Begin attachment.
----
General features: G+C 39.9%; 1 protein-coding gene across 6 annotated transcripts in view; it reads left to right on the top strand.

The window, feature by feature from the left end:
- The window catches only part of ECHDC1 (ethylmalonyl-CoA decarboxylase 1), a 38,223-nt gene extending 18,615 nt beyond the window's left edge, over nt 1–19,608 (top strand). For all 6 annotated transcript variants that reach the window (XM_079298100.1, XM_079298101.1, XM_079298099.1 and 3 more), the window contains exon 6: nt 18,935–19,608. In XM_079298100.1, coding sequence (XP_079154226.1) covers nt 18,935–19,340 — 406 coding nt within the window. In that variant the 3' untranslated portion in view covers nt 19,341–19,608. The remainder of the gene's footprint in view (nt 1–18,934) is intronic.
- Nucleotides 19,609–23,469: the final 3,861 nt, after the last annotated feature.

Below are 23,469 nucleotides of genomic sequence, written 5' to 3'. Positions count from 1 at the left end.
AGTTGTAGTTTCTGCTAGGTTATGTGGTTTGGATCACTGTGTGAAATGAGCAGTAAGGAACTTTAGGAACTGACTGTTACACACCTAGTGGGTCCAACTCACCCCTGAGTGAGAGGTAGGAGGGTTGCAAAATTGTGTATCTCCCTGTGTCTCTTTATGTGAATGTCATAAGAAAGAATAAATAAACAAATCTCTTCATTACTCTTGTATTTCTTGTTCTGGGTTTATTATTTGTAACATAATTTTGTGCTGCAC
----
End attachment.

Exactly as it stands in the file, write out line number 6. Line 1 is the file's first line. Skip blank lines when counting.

AGTTGTAGTTTCTGCTAGGTTATGTGGTTTGGATCACTGTGTGAAATGAGCAGTAAGGAACTTTAGGAACTGACTGTTACACACCTAGTGGGTCCAACTCACCCCTGAGTGAGAGGTAGGAGGGTTGCAAAATTGTGTATCTCCCTGTGTCTCTTTATGTGAATGTCATAAGAAAGAATAAATAAACAAATCTCTTCATTACTCTTGTATTTCTTGTTCTGGGTTTATTATTTGTAACATAATTTTGTGCTGCAC